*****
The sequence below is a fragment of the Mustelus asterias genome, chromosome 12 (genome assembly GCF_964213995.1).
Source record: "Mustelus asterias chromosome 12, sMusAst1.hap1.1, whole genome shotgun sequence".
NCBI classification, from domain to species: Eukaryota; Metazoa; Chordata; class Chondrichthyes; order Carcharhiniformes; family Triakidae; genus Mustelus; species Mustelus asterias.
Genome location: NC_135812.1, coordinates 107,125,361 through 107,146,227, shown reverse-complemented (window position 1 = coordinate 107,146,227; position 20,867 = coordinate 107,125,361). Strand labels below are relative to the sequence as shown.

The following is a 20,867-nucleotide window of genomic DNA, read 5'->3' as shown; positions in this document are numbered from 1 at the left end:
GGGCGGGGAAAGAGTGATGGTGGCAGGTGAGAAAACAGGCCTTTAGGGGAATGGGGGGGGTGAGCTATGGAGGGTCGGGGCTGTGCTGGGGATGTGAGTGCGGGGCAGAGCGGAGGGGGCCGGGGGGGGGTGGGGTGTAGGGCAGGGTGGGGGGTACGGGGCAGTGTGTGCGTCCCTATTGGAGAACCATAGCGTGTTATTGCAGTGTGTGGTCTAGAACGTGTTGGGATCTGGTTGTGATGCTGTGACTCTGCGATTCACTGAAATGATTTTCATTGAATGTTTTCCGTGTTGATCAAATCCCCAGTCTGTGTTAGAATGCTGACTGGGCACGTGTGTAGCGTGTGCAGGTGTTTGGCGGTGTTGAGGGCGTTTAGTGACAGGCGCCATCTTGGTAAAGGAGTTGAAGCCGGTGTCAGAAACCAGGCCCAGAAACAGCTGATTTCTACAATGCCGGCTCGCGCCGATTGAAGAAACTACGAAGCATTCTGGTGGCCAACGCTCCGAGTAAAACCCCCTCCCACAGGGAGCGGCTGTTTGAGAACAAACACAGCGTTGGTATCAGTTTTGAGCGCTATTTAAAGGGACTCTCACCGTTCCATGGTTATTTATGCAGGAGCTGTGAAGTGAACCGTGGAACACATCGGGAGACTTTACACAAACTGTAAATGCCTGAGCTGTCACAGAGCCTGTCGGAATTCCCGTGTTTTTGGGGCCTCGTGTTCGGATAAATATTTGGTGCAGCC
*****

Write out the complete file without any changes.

The sequence below is a fragment of the Mustelus asterias genome, chromosome 12 (genome assembly GCF_964213995.1).
Source record: "Mustelus asterias chromosome 12, sMusAst1.hap1.1, whole genome shotgun sequence".
NCBI classification, from domain to species: Eukaryota; Metazoa; Chordata; class Chondrichthyes; order Carcharhiniformes; family Triakidae; genus Mustelus; species Mustelus asterias.
Genome location: NC_135812.1, coordinates 107,125,361 through 107,146,227, shown reverse-complemented (window position 1 = coordinate 107,146,227; position 20,867 = coordinate 107,125,361). Strand labels below are relative to the sequence as shown.

The following is a 20,867-nucleotide window of genomic DNA, read 5'->3' as shown; positions in this document are numbered from 1 at the left end:
GGGCGGGGAAAGAGTGATGGTGGCAGGTGAGAAAACAGGCCTTTAGGGGAATGGGGGGGGTGAGCTATGGAGGGTCGGGGCTGTGCTGGGGATGTGAGTGCGGGGCAGAGCGGAGGGGGCCGGGGGGGGGTGGGGTGTAGGGCAGGGTGGGGGGTACGGGGCAGTGTGTGCGTCCCTATTGGAGAACCATAGCGTGTTATTGCAGTGTGTGGTCTAGAACGTGTTGGGATCTGGTTGTGATGCTGTGACTCTGCGATTCACTGAAATGATTTTCATTGAATGTTTTCCGTGTTGATCAAATCCCCAGTCTGTGTTAGAATGCTGACTGGGCACGTGTGTAGCGTGTGCAGGTGTTTGGCGGTGTTGAGGGCGTTTAGTGACAGGCGCCATCTTGGTAAAGGAGTTGAAGCCGGTGTCAGAAACCAGGCCCAGAAACAGCTGATTTCTACAATGCCGGCTCGCGCCGATTGAAGAAACTACGAAGCATTCTGGTGGCCAACGCTCCGAGTAAAACCCCCTCCCACAGGGAGCGGCTGTTTGAGAACAAACACAGCGTTGGTATCAGTTTTGAGCGCTATTTAAAGGGACTCTCACCGTTCCATGGTTATTTATGCAGGAGCTGTGAAGTGAACCGTGGAACACATCGGGAGACTTTACACAAACTGTAAATGCCTGAGCTGTCACAGAGCCTGTCGGAATTCCCGTGTTTTTGGGGCCTCGTGTTCGGATAAATATTTGGTGCAGCC